Airline travel is a necessary evil when it comes to scuba diving vacations. Unless you happen to be lucky enough to live somewhere exotic, chances are pretty good, you’re bound to have to endure 6+ hours on an airplane sometime in your life to get to diving paradise.
Tips For Surviving a Long Haul Flight
Traveling to new lands is fun, but spending hours inside a metal tube at 30,000 feet with hundreds of other passengers is not. Fortunately, traveling on long flights doesn’t have to be a miserable experience. Here are 15 tips and tricks to make sure you survive your next long haul flight.
1. Take Vitamin C – There is nothing worse than arriving at your dream destination and not being able to dive because you caught a head cold on the plane. To prevent the thousands of germs flying around the airplane cabin from taking hold in your body, load up on Vitamin C for a few days before your flight and also during the long hours you’re in the air.
2. Create a Survival Kit – On a long haul flight, you’re going to need some amenities in order to keep fresh and comfortable. These might include a toothbrush and toothpaste, chapstick and eye drops. Before you leave for the airport, pack all of your essentials in a small pouch and place it at the very top of your carry on. When you get on the plane, simply take this pouch out and put it in the seat pocket in front of you. That way, all of those small items won’t be lost within your cavernous carry on and you’ll have them within arm’s reach for the entire flight.
3. Pack some entertainment – It’s a good idea to pack something in your carry-on that will occupy your mind for at least half the flight. The other half will be taken up by meals and in-flight movies. Some good entertainment options might include a book you’ve been dying to read, a few podcasts or even a bit of work.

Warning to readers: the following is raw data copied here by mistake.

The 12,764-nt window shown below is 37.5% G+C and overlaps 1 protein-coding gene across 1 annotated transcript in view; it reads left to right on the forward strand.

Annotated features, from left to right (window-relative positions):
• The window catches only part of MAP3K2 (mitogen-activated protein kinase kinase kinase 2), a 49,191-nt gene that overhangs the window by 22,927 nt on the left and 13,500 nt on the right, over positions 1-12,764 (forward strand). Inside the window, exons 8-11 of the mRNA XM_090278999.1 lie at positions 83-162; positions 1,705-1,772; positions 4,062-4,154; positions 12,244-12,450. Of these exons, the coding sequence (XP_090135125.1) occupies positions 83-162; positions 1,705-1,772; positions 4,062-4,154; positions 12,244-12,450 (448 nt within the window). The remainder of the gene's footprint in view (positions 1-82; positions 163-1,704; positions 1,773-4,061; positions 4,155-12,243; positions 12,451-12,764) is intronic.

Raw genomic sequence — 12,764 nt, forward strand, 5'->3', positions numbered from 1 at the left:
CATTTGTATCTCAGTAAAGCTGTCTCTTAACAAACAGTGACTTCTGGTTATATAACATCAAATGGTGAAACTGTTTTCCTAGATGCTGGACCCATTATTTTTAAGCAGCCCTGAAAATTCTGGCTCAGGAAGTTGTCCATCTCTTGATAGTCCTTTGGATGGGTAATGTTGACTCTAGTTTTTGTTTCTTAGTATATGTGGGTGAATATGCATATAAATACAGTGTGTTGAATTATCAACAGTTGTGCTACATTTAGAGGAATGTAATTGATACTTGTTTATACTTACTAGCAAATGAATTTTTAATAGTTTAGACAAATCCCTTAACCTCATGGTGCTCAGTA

4. Bring your own snacks – Let’s face it, airplane food is often unappetizing and unhealthy. It just makes sense to throw a bag of nuts or a granola bar in your carry on. Make sure these snacks are rich in fiber, an ingredient often lacking in the meals served by airlines. This way you’ll stay hungry and avoid traveler’s constipation at the same time.
5. Eat carefully before and during the flight – It’s best to avoid filling and greasy food before boarding a plane. You don’t want to have an upset stomach for the whole flight. In addition, science has proven that being in the air prevents our bodies from properly digesting. So it’s best to avoid overeating during the flight as well.
6. Stay hydrated – The air inside an airplane cabin is often held at a humidity level of 10-20%. This is much lower than the normal indoor humidity level of about 40%. For this reason, it’s easy to become dried out and fatigued during a long flight. In order to combat dehydration, try to drink at least 8 ounces of water for every hour you are in the air.
7. Avoid alcohol and caffeine – We know that a celebratory we’re-going-on-vacation drink can be nice, but alcohol and the caffeine found in coffee and soda will only dehydrate you in the already desert-like conditions of an airplane cabin.